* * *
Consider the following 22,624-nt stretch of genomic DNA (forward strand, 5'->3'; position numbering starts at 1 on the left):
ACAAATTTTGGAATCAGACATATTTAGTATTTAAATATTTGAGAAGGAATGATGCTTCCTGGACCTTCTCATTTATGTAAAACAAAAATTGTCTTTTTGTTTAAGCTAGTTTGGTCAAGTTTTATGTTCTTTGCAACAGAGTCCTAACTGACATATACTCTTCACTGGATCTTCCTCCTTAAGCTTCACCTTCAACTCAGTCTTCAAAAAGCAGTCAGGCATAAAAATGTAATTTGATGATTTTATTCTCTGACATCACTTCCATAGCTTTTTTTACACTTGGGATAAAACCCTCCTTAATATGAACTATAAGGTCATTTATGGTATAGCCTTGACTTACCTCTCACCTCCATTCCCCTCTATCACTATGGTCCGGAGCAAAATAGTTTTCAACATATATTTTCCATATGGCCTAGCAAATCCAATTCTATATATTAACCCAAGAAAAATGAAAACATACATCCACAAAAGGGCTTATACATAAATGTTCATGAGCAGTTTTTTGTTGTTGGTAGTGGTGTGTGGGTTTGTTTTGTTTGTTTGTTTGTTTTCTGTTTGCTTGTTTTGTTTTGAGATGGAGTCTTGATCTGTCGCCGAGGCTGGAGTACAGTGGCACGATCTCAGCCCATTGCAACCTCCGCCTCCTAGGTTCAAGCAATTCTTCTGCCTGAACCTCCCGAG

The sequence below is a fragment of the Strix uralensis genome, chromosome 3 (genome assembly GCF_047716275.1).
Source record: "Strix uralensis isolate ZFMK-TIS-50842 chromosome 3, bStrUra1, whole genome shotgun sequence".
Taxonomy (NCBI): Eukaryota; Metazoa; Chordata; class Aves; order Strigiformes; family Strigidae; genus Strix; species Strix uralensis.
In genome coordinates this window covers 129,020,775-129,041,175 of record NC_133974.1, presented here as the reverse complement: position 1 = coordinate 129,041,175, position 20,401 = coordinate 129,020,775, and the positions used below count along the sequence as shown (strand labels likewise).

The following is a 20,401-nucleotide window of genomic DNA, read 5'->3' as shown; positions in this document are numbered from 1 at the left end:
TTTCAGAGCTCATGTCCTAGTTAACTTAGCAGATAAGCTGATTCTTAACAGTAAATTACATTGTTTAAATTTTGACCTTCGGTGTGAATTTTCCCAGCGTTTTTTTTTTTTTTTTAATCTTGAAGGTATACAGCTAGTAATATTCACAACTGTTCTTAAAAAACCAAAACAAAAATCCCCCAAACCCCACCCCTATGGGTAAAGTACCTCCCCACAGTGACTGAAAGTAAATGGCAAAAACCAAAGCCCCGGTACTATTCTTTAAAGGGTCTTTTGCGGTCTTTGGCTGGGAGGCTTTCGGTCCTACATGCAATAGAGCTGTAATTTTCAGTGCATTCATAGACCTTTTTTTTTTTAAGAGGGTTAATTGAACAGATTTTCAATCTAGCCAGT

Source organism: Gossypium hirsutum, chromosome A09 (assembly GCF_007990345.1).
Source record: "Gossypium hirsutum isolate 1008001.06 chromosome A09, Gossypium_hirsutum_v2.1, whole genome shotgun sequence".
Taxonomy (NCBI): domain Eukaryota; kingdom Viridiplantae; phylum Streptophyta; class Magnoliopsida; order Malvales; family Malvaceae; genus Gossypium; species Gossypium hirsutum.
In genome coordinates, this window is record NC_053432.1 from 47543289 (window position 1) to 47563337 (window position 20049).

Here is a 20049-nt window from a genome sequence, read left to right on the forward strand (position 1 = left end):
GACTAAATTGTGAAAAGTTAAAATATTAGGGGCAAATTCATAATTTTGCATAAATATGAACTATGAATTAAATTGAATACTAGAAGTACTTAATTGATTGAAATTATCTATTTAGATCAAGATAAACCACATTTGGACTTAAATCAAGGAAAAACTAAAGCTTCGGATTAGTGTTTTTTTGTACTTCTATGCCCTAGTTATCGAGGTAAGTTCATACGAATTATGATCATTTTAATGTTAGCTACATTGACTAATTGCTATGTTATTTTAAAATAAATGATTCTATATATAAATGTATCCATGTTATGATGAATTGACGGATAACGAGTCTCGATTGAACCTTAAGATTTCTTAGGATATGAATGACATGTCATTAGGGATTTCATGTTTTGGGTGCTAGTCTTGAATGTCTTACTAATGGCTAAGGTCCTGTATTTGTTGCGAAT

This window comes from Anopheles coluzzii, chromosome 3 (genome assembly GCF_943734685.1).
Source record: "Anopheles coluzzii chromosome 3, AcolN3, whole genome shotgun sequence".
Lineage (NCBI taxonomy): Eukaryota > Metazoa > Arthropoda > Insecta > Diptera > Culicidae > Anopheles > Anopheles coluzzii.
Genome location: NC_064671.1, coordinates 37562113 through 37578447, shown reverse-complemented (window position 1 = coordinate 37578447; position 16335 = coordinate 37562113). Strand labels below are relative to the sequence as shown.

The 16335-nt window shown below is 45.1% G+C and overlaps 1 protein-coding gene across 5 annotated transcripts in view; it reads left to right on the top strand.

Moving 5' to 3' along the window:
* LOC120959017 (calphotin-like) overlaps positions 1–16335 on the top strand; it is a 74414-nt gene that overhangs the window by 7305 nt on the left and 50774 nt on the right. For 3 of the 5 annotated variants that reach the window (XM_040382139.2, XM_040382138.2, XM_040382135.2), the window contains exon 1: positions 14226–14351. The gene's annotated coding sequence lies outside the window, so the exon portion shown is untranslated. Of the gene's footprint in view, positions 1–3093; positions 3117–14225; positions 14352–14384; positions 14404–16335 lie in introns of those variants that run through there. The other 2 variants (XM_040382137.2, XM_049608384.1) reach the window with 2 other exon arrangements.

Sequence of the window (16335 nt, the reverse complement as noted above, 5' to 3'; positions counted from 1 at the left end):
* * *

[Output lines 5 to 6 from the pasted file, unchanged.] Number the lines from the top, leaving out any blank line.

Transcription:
Taxonomy (NCBI): Eukaryota; Metazoa; Chordata; class Aves; order Strigiformes; family Strigidae; genus Strix; species Strix uralensis.
In genome coordinates this window covers 129,020,775-129,041,175 of record NC_133974.1, presented here as the reverse complement: position 1 = coordinate 129,041,175, position 20,401 = coordinate 129,020,775, and the positions used below count along the sequence as shown (strand labels likewise).